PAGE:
The raven took another pass over the fen just to be sure. Now there was nothing to be had but a few bubbles near an odd floating orange object which had no business in the fen.
Elizabeth had an accident that morning. She had caught her walking boot on a root and twisted her ankle as she made her way back toward Netherfield. Mr. Darcy found her hobbling slowly back toward the estate. Dismounting, he offered her a lift on his horse; Longbourn being closer, he slowly led his horse and his precious cargo back to her estate. Darcy had a lovely chat with Miss Elizabeth about the book he had been reading the evening before, though the conversation was a bit one-sided. She was not as loquacious as usual, which, from the pale, pinched look on her face, Darcy attributed to pain. He maintained a patter to distract her as they made their way toward Longbourn, much as he had on many occasions when his younger sister needed her attention redirected.
Once at Longbourn, Mr. Darcy saw to Miss Elizabeth's comfort himself, carrying her to the sitting room and asking the housekeeper for a cold compress for her ankle once she had been seated and her injured leg propped up on a pillow. Darcy then set about calling for a physician, asking for paper and pen to send an express to town. Elizabeth felt it was too much, however, since she was certain it was only a sprain. Darcy gave in and sent instead for Mr. Jones, the apothecary in Meryton who had treated Miss Elizabeth's sprains before. While they waited for the apothecary, Mr. Darcy continued to keep Miss Elizabeth occupied, talking about his sister and her own rash of childhood injuries he had seen to as her guardian.
Naturally, this led to further revelations requiring only small effort on Elizabeth's part to coax them from the serious young man. His parents' deaths and assumption of duties as Pemberley's master, his shared guardianship of his much-younger sister with his cousin Richard Fitzwilliam, the relationship between the Fitzwilliams and the De Bourghs, Lady Catherine's desire to see her sickly daughter Anne married to Darcy, Darcy's recalcitrance -- it all spilled out of Darcy like water from a fountain, both shocking and mesmerizing Elizabeth to no end.
Where had this chatty fellow been? He was nothing at all like the taciturn man she first met at Meryton's last assembly, nor was he reserved like the man she had seen at Netherfield. He was everything kind. helpful and generous, and an entertaining conversationalist. The pain in her ankle was great, but as long as he talked she could ignore it -- and talk he did.
Mr. Bennet found the two alone in the sitting room, a tray of tea and breakfast pastries between them talking about Greek classics and the meddling of the gods in human affairs. At first surprised and alarmed, Mr. Darcy rose and offered his seat to Mr. Bennet, inviting him to break his fast with his daughter. Elizabeth explained how Mr. Darcy came to Longbourn and where they had left off in their discussion, asking Darcy to please take a seat and continue. Mr. Bennet found himself happy to join their conversation as they ate and waited for Mr. Jones.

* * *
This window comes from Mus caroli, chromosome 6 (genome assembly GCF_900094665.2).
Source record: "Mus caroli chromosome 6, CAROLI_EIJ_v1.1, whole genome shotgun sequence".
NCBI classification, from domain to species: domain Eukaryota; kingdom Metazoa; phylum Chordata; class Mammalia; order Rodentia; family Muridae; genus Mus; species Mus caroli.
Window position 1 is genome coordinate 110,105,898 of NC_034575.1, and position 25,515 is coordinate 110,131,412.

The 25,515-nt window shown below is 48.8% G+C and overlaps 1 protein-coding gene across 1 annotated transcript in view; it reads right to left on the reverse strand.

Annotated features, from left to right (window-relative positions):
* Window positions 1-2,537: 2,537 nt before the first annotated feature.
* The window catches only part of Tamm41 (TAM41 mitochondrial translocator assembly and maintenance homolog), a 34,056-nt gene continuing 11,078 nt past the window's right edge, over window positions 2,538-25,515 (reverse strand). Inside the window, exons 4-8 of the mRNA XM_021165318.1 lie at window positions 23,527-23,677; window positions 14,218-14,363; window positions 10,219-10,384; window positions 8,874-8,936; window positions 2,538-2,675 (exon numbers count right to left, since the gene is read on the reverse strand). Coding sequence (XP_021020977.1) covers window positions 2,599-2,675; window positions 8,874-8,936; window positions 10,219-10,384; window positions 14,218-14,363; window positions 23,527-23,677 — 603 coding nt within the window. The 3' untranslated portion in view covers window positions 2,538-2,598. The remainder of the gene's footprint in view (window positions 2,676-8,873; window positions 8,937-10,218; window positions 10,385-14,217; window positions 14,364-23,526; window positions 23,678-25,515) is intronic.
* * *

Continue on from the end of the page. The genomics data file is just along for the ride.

Mr. Jones arrived at the same time Mrs. Bennet and the younger Bennet girls came down to breakfast. Jones' presence and Elizabeth's desire that the apothecary would examine Jane at Netherfield after he tended to her ankle distracted Mrs. Bennet from effusions over Mr. Darcy.
Mrs. Bennet insisted she would accompany Mr. Jones to Netherfield since Elizabeth could not tend to Jane. Mr. Bennet encouraged her departure and then invited Darcy to join him in his book room to browse through his collection of classics. Elizabeth told her father poor Mr. Darcy was woefully deprived of reading material at Netherfield, thinking to reward Darcy for his kindness by way of her father's books.
It wasn't until dinner at Netherfield that evening that anyone realized Caroline was missing. Louisa had spent her morning nursing her dyspeptic stomach before Mr. Jones and Mrs. Bennet had arrived, and then was preoccupied with gossip-laden Mrs. Bennet who stayed to care for the still-too-sick-to-be-moved Jane. Charles had spent the day with his brother-in-law hunting at a nearby estate -- Mr. Jones had invited Charles and Herschel Hurst to come shooting with him once he had assured the Netherfield party Jane was not dying of a trifling cold. They all had been apprised of Darcy's location at Longbourn upon Mr. Jones' and Mrs. Bennet's arrival.
Too used to Caroline's chronic, fashionable lateness, dinner had already been served and the main course plated before Louisa realized no one had mentioned Caroline all day. They were not immediately worried; they all assumed she was simply giving into a fit of pique or fatigue from her unusual activity that morning.
By the time Darcy had returned after dinner, they had begun to worry. Caroline's abigail had not seen her all day, and no note had been left behind. Nothing in her rooms had been disturbed. The stable reported they had not seen her return from her walk.